What’s Happening with Artsfest?

By Isabella Lahoue, Co-Editor-in-Chief

Each year, the students of LCA are given the opportunity to share the fruits of their year-long creative labor with our community through a night of performances and awards known as Artsfest.

Occurring annually in the spring, a typical Artsfest night begins with an awards ceremony for artists, musicians, and writers, followed by a roster of performances from LCA’s visual and performing art departments. This usually entails showcases of actors, playwrights, singers, musicians, and the tech crew, who all spend several months preparing to share their creative work. Artsfest is a chance for students — particularly visual artists who have their work showcased the least throughout the year — to share their art with the community in whatever form that may take.

Unfortunately, the news has surfaced that Artsfest will not occur in its regular form this year. The Blue and White editors consulted LCA Theater and Art faculty to seek out an explanation for the news. Mrs. Chaney, the Arts Division Head, explained why Artsfest is changing this year; this is the year of the musical (which occurs every other year), Guys and Dolls. In order to prevent that performance from being overshadowed and to diminish rising stress levels, Artsfest will most likely be rebranded into a week of spontaneous performances and artistic spotlights. Set design, lighting, sound, and many more adjustments are being made for putting together the musical, and the pressure to have all of this completed in time to reset the stage for an Artsfest would be on the shoulders of our Art faculty and tech crew. While these reasons are entirely sound, some students feel that Artfest is worth putting in extra time and work.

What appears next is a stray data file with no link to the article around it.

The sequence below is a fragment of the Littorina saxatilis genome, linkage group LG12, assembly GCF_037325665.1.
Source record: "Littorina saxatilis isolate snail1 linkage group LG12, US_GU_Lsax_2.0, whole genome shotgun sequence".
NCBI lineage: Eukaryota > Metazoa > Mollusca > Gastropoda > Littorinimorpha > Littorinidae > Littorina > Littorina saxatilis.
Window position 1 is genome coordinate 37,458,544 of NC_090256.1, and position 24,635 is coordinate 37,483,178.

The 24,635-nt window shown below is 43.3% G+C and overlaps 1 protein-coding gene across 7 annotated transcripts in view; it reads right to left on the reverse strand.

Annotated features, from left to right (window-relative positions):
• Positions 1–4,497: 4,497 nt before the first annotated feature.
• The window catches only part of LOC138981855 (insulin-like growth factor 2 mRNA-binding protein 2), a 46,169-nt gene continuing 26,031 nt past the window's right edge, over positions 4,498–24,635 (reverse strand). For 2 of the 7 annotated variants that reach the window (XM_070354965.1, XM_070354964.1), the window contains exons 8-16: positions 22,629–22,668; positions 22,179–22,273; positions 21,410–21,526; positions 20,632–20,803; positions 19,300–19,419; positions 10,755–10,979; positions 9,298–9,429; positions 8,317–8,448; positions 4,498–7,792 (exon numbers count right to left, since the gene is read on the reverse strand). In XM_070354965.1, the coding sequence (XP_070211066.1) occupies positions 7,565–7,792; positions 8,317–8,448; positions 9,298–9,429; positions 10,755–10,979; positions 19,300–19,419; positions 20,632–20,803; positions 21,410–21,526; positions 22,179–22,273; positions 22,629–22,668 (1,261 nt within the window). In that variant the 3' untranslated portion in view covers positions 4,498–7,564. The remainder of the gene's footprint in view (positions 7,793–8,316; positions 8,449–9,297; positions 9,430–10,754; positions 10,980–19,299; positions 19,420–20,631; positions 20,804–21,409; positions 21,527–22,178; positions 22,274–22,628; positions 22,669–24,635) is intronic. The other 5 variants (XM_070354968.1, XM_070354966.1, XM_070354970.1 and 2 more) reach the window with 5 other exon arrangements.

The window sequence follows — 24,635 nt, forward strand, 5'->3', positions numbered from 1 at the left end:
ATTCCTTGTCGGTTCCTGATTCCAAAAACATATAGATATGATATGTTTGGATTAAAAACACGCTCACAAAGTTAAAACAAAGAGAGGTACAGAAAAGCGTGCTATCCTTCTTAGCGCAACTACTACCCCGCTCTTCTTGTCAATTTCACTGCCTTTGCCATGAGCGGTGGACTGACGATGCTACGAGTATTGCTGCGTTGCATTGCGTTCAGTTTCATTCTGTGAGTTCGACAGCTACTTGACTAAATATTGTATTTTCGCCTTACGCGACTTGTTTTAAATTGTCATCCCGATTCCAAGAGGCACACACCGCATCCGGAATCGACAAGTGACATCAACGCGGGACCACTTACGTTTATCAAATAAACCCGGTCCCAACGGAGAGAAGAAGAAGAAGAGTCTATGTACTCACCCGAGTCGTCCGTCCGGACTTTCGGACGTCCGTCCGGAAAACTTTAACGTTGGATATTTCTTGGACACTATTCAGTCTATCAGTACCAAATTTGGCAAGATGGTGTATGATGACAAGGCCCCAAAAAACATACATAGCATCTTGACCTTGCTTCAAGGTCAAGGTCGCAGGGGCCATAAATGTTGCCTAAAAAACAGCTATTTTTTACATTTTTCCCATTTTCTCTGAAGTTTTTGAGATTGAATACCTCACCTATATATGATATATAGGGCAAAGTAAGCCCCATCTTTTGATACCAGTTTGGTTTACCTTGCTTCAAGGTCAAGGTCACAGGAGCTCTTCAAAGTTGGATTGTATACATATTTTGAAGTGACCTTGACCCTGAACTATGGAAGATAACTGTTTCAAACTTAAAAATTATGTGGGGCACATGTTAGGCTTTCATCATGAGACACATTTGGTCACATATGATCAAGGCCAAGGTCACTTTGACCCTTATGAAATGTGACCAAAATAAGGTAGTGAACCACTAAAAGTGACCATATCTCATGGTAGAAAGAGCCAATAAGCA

To hear some student opinion on the change, we spoke with students involved in both the musical and the art department. Annaleise Adipietro ‘20, who is acting in the musical, as well as a chamber singer and visual artist, told us, “I know it has been done in the past, having both the musical and Artsfest and both being successful performances… I think that Artsfest is something we could easily do.”

Caleb Hong ‘20, who acted in the last musical (Into The Woods), is starring in this year’s Guys and Dolls, and is also a chamber singer, says, “Artsfest is something we enjoy, and taking away things we enjoy doesn’t decrease stress levels. I’d rather have Artsfest than the spring concert, because Artsfest encompasses all the art disciplines, and I don’t think that’s fair to visual arts students because this is their only opportunity to show their work. We are more than willing to put in the work for it [Artfest and the musical].”

The idea behind the change from Artsfest into an Artsweek is to still have an outlet for art students to share some of their creative projects that don’t fit into the annual Spring Concert. Although few details have been revealed about how Artsfest is going to look this year, as of right now the general idea is that this year’s replacement will involve some of the key parts of a typical Artsfest, and next year there is the possibility of returning to the one-night production.

Needless to say, we will miss the annual spring festivity that is normally anticipated all throughout second semester — the one-night-only, three-hour full-house ceremony jam-packed with laughter, heartwarming performances, and applause. Still, there is new excitement bubbling up about its reboot into perhaps an Artsweek of sorts. The administration stands by their decision as one that has both the students’ and faculty’s best interests in mind. Although Artsfest will be missed this year, the spring musical is approaching as something look forward to, and the community is excited to see how Artsweek will be structured to show off students’ best work.